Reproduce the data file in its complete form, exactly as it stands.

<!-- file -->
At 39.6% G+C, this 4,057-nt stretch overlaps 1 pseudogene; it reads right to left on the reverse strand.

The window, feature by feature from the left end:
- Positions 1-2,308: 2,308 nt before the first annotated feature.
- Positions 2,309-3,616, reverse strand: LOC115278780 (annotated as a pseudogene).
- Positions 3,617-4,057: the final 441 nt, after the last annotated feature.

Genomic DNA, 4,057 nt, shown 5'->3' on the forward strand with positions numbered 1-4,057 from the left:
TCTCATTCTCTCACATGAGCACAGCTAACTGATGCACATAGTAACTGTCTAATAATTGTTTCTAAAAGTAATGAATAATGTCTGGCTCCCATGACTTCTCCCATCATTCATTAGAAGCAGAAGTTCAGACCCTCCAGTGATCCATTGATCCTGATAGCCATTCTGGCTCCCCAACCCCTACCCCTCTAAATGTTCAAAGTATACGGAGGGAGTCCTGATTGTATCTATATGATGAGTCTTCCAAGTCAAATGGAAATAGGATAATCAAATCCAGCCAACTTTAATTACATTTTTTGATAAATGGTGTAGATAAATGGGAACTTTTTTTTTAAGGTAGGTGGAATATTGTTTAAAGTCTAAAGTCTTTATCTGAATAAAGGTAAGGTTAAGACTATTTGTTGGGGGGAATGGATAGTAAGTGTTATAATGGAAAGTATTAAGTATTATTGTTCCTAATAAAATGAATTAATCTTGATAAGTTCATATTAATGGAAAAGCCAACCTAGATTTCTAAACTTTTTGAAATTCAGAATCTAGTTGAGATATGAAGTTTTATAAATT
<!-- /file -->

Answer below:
At 39.6% G+C, this 4,057-nt stretch overlaps 1 pseudogene; it reads right to left on the reverse strand.

The window, feature by feature from the left end:
- Positions 1-2,308: 2,308 nt before the first annotated feature.
- Positions 2,309-3,616, reverse strand: LOC115278780 (annotated as a pseudogene).
- Positions 3,617-4,057: the final 441 nt, after the last annotated feature.

Genomic DNA, 4,057 nt, shown 5'->3' on the forward strand with positions numbered 1-4,057 from the left:
TCTCATTCTCTCACATGAGCACAGCTAACTGATGCACATAGTAACTGTCTAATAATTGTTTCTAAAAGTAATGAATAATGTCTGGCTCCCATGACTTCTCCCATCATTCATTAGAAGCAGAAGTTCAGACCCTCCAGTGATCCATTGATCCTGATAGCCATTCTGGCTCCCCAACCCCTACCCCTCTAAATGTTCAAAGTATACGGAGGGAGTCCTGATTGTATCTATATGATGAGTCTTCCAAGTCAAATGGAAATAGGATAATCAAATCCAGCCAACTTTAATTACATTTTTTGATAAATGGTGTAGATAAATGGGAACTTTTTTTTTAAGGTAGGTGGAATATTGTTTAAAGTCTAAAGTCTTTATCTGAATAAAGGTAAGGTTAAGACTATTTGTTGGGGGGAATGGATAGTAAGTGTTATAATGGAAAGTATTAAGTATTATTGTTCCTAATAAAATGAATTAATCTTGATAAGTTCATATTAATGGAAAAGCCAACCTAGATTTCTAAACTTTTTGAAATTCAGAATCTAGTTGAGATATGAAGTTTTATAAATT